Did You Really Say That? – I Said This, You Heard That.

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Every once in a while, I come across a post on social media that shares examples of text messages gone wrong. Usually, it’s a parent sending a message to their child. Here is an example of one that I recently saw between a mom and her son.

Mom: Your great aunt just passed away. LOL.

Son: Why is that funny?

Mom: It’s not funny, David. What do you mean?

Son: Mom, LOL means Laughing Out Loud.

Mom: Oh, my goodness. I sent that to everyone. I thought it meant Lots of Love. I have to call everyone back.

I’ll admit, I often make text errors. Usually, it is that darn “text to talk” feature that I use. I am sure you can relate. The truth, though, is it goes beyond texting. Communication, no matter the form, is complicated.

Over the weekend, Lead Pastor Ben Snyder pointed out some of the complications we experience when communicating. Sometimes we flat out say the wrong thing. Other times, we say the right thing, but we say it in the wrong way. Or, we say one thing, and something entirely different is heard. Sometimes we’d have been better off saying nothing at all.

The words we choose are powerful. They can tear down and hurt others, or they can encourage and build up others. The average person uses 16,000 words a day, giving numerous opportunities for miscommunication. That is why we need to think about the words we use so that they are received the way we intend them.

Ben introduced us to the book I Said This, You Heard That, by Kathleen Edelman. In her book, she gives us a framework from which to view all communication—our temperament. In her book, she shares that your temperament determines the words you speak and how you receive the words others speak. Your temperament is what comes most naturally to you. It is like your first language.

In this given framework, there are four temperaments – Video:

Sanguine: (Yellow) – People and Fun – Hates to be alone – Enthusiastic – Popular – Affectionate – Joyful – Loud – Interrupts.

Choleric: (Red) – Power and Control – Bossy – Confident – Driven – Self Directed – Quick-tempered – Impatient – Decisive

Melancholic: (Blue) – Order and Perfection – Enjoys solitude – Cautious – Perfectionist – Empathetic – Creative – Moody – Critical

Phlegmatic: (Green) – Calm and Harmony – Tolerant  – Easy going  – Patient – No sense of urgency – Kind – Diplomatic – Indecisive – Stubborn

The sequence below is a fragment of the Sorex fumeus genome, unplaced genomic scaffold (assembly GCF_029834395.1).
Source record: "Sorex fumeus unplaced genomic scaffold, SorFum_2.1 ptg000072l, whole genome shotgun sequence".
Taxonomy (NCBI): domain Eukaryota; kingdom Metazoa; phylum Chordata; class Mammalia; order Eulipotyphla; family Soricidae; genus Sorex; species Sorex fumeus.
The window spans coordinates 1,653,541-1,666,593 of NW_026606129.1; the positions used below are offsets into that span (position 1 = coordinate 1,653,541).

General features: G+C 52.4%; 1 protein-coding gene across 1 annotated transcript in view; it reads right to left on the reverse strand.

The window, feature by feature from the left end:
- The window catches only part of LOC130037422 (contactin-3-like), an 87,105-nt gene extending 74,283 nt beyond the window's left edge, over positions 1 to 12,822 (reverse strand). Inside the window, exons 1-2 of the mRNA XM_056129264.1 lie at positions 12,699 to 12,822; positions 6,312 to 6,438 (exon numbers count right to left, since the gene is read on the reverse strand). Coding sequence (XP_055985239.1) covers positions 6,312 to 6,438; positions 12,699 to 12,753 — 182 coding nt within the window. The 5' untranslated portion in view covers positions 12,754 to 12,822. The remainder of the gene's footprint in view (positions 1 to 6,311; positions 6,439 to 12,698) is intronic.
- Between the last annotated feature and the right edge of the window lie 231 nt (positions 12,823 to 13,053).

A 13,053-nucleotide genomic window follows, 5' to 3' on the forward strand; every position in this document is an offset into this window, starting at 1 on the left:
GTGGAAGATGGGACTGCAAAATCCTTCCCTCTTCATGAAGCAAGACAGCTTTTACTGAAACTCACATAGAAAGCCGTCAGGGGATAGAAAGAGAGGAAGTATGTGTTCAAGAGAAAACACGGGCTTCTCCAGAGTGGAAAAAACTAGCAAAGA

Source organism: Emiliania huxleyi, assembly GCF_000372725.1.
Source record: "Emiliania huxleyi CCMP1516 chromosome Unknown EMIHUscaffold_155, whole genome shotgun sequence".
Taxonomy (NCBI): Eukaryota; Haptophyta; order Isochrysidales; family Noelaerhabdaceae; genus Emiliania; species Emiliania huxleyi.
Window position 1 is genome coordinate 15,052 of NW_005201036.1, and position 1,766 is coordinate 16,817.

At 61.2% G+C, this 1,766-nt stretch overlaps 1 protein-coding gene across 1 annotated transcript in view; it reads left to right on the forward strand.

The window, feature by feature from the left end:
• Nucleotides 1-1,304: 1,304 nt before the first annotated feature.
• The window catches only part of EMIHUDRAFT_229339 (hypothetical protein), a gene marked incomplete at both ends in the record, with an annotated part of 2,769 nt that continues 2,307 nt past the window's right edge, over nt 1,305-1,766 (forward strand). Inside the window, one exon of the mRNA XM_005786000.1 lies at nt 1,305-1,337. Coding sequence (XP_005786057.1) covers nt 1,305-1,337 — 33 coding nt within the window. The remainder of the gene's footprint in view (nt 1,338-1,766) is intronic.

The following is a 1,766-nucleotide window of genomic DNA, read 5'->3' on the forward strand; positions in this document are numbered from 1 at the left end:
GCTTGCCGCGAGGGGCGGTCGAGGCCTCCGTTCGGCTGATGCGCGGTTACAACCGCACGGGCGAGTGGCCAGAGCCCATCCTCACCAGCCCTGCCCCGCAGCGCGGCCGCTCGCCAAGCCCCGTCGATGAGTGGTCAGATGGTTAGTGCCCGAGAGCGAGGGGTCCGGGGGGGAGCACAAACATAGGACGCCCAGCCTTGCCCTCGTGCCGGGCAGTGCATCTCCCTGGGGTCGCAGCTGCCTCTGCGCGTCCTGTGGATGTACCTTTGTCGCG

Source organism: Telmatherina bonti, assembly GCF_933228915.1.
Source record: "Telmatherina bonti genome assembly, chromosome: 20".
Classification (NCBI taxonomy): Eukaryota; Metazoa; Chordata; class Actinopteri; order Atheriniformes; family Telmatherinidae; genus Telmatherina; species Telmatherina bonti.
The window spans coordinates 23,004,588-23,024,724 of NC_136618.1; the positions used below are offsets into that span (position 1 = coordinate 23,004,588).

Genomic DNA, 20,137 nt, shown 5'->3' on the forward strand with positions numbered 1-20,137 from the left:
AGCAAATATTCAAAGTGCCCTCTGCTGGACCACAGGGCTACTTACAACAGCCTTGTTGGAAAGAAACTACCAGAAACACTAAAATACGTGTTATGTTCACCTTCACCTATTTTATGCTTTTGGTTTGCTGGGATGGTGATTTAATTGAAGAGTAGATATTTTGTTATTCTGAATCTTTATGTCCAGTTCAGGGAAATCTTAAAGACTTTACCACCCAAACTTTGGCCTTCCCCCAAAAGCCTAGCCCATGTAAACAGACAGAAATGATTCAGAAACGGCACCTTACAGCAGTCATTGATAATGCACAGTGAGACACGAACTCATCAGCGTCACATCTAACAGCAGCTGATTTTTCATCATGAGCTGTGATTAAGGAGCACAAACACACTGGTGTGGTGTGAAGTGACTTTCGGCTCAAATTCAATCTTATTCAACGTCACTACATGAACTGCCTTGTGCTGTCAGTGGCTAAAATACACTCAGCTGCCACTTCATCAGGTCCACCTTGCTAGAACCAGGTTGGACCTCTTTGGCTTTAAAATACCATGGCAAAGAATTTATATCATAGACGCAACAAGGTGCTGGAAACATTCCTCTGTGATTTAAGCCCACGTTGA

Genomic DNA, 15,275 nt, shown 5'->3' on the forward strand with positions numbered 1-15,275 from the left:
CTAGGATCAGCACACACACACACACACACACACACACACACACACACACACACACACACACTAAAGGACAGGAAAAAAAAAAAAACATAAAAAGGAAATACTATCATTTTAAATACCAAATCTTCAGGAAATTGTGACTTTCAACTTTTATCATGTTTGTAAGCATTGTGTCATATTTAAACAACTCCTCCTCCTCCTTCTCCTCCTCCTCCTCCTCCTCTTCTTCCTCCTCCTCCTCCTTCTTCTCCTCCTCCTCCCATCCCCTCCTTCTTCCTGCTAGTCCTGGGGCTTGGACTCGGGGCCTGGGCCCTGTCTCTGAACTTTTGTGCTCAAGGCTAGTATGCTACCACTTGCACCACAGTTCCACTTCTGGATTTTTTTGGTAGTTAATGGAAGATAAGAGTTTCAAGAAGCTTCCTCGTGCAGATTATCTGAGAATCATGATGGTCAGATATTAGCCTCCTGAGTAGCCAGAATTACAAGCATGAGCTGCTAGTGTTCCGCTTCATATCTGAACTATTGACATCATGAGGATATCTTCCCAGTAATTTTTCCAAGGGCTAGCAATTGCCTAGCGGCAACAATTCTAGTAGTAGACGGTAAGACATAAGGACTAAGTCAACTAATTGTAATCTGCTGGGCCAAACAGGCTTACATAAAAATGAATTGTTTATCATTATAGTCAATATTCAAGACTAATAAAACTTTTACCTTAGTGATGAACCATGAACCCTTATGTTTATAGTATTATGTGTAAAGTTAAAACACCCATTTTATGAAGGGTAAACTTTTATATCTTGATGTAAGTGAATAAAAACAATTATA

Learning which one you are will help you understand yourself better. And knowing the temperaments of others will help you know the words you should choose when communicating with them. Learning these two things will change your relationships for the better and help you live out this series’ theme verse.

Ephesians 4:29 NIV
Do not let any unwholesome talk come out of your mouths, but only what is helpful for building others up according to their needs, that it may benefit those who listen.

Let’s let this series be the beginning of thinking differently about the words we choose, and let’s commit to using helpful words to build each other up as God calls us to.

Questions:
What is your temperament?
What is something new you learned about yourself?
With whom can you share the results of your temperament test, and who would you like to invite to take the test?

Next Steps:
If you haven’t taken the test yet, take a few moments today to complete it. You can access it by texting “colors” to 419-419-0707.

Share your results with someone close to you.

For more videos, extras, and parenting resources, download the free “I Said This, You Heard That” app by North Point Ministries.

Prayer:
Dear God, I praise you because you created each person as special and unique. Our differences are complex and beautiful. Over these next few weeks, please help me to grow in my understanding of myself and others. Help me to see how our temperaments affect words, and help me to be someone who builds up people and never tears them down. Thank you for your love. In Jesus’ name, amen.


This post was written by Ben Bockert. Ben is a proud husband and father of three beautiful daughters. He is honored to serve as the Director of the LivingItOut Bible Study.


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2 replies
  1. Julie Estep
    Julie Estep says:

    Super insightful Ben! I have a tough talk with my son to work through, so this verse is invaluable. I want to get my point across, but let him know I love him.

  2. Karen Brossia
    Karen Brossia says:

    Thanks for insightful writing, Ben! I need to b thinking differently about the words I choose when communicating with my husband. After 42 years I think I can say whatever’s on my mind – NO! I’m praying God helps me choose my words more carefully when I’m talking to hubby!!

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